Teresa MacBain’s story is a multi-layered one which has induced significant pearl-clutching and teeth-gnashing among my colleagues at Duke Divinity School. Divinity school students and faculty are the sort of people one would expect to express strong feelings about MacBain’s story of “coming out” as an atheist, and the use of the word “church” to describe the communities she had sought to create in her role at Harvard. Now it turns out the credentials cited in her New York Times profile were falsified. “Ah!” we cry with glee. “She did not actually graduate from Duke Divinity School!” As if attending divinity school, at Duke or elsewhere, would have solved the problem.
Here, in the words of DDS Dean Richard Hays, from a letter to the community:
Ms. MacBain, who has recently been appointed the Director of an organization called the Humanist Community Project at Harvard, claims to have received a Master of Divinity degree from Duke Divinity School “in the early 2000s.” We have checked our records carefully, and confirmed that her claim to have a Duke degree is fraudulent.
Here are the facts: Ms. MacBain attended one four-week session of our summer Course of Study program in 2010—i.e., year one of a five-year program designed to train licensed lay ministers. She did not return in subsequent summers to continue the program. She was never enrolled in our M.Div. program at any time. Ms. MacBain has subsequently acknowledged to the New York Times reporter that she misrepresented her credentials; she has done so in numerous other public venues.
It is completely proper to pause and express frustration that someone seems to have used fraudulent credentials to get ahead professionally. MacBain did, afterall, secure a position at Harvard (though she has since been dismissed). Not too shabby, compared to the more humble positions many who have actually graduated from Duke Divinity School now hold.
What strikes me as inappropriate is to use this as an opportunity to bash atheists—even those who we might feel misrepresent the Christian faith. Did it irk me when MacBain said, in an interview on Religion Dispatches, “I’d always been a thinker so when questions relating to my faith began to pop up, I ignored them at first. You see, questioning and doubts were sinful in my faith tradition”? Of course it did. I wanted to jump up and raise my hand, to shout, “I am a thinker too!” and “Doubt is not sinful! Who the hell told you that?”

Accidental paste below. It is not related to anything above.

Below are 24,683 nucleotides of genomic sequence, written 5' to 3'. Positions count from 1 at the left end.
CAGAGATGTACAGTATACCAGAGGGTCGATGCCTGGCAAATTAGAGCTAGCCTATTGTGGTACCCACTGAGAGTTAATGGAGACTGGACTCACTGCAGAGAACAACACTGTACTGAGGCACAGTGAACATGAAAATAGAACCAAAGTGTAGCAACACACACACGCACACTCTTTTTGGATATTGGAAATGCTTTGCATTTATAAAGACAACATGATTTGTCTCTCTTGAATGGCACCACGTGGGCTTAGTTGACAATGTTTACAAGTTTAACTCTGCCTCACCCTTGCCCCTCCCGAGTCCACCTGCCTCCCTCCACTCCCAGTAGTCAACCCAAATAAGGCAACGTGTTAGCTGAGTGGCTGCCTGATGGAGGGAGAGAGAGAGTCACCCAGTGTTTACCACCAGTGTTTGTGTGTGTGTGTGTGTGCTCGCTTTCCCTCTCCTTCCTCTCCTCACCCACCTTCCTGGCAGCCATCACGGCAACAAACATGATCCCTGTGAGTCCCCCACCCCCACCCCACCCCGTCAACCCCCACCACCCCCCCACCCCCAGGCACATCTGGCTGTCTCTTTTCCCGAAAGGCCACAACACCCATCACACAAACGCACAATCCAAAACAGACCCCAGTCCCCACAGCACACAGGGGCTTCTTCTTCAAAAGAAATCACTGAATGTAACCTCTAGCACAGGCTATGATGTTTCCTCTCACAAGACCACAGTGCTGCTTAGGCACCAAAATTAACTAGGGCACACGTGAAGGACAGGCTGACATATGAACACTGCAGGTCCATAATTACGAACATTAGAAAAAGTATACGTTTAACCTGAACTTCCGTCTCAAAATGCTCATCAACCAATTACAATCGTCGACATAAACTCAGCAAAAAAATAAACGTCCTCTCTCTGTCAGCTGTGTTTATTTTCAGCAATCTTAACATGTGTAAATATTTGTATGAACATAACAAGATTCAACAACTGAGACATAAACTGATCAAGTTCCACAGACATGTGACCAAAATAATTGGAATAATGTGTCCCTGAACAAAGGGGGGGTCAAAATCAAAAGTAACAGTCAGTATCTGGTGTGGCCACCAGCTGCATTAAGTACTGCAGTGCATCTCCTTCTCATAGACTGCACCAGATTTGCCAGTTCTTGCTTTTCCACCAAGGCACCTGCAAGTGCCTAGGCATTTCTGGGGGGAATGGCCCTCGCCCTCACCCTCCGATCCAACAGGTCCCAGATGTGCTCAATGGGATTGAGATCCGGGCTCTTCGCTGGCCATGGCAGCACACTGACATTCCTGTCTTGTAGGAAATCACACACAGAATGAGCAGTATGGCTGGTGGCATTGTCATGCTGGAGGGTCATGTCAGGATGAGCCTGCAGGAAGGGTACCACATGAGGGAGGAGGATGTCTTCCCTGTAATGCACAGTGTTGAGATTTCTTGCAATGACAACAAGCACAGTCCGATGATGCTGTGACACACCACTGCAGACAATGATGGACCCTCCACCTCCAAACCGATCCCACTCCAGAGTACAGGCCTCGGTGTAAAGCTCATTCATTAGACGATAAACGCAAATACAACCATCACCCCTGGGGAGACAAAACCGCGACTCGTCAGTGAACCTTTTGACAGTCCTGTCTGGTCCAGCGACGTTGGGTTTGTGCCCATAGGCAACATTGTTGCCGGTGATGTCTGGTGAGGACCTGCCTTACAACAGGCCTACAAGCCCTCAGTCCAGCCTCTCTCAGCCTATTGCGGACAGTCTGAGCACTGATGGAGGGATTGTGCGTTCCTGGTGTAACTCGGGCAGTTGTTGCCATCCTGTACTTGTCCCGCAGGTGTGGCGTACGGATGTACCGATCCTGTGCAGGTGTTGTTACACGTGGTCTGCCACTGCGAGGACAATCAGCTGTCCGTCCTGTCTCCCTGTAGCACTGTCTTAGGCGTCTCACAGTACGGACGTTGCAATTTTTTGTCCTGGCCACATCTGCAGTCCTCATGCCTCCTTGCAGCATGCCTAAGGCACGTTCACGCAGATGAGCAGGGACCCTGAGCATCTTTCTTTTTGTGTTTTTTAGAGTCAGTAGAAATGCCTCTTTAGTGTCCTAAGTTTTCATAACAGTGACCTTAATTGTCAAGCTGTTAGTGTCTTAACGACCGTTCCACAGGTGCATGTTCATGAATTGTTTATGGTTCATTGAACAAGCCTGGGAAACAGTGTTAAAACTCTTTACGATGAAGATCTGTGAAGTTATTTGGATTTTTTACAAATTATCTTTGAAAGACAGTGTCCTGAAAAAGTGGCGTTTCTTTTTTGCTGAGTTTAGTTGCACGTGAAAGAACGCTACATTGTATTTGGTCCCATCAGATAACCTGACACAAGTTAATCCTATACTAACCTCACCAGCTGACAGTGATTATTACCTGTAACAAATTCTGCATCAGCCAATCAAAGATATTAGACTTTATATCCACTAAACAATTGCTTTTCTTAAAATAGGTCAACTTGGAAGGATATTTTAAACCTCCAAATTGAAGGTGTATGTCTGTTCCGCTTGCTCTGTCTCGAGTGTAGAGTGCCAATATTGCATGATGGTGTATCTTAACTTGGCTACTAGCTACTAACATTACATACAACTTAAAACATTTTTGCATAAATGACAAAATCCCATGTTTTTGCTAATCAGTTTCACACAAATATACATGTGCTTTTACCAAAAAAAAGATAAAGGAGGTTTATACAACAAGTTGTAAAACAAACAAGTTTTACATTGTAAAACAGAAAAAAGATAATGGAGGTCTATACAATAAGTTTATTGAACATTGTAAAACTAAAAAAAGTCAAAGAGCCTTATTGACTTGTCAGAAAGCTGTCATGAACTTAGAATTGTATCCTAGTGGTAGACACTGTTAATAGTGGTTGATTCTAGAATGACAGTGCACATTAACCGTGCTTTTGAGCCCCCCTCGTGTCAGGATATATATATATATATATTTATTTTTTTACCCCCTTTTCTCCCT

But I am pretty sure that’s not the right thing to do here. After all, growing up in a conservative Christian subculture myself, I wrestled with doubt for years also. In college I encountered professors who modeled a “faith seeking understanding” approach to both the study and practice of Religion. For me, that process of asking questions—of seeking—actually saved my faith. For MacBain, it appears to have been the opposite. I respect that, as I hope anyone who has seriously wrestled with doubt can respect that.
I cannot help but wish she could have at some point witnessed (and participated with) divinity school students grappling with the very kinds of questions she refers to in the Times. But, just as the revelation that MacBain falsely represented her educational background shouldn’t become an excuse for atheist bashing, neither is it acceptable to act as if attending DDS would have drastically altered MacBain’s path—though of course that is always a possibility.
When Dean Hays reflects further that, “I regret equally that [MacBain] did not in fact avail herself of the opportunity to come to Duke Divinity School and learn from our faculty, who might have helped her in wrestling with her questions and doubts,” I agree, because that was my experience at Duke Divinity School. Yet it might not have been MacBain’s if she had attended. Consider her story, after all. She is a woman who grew up in a conservative religious tradition and not only left it behind as an adult, but went on to become a self-professed atheist.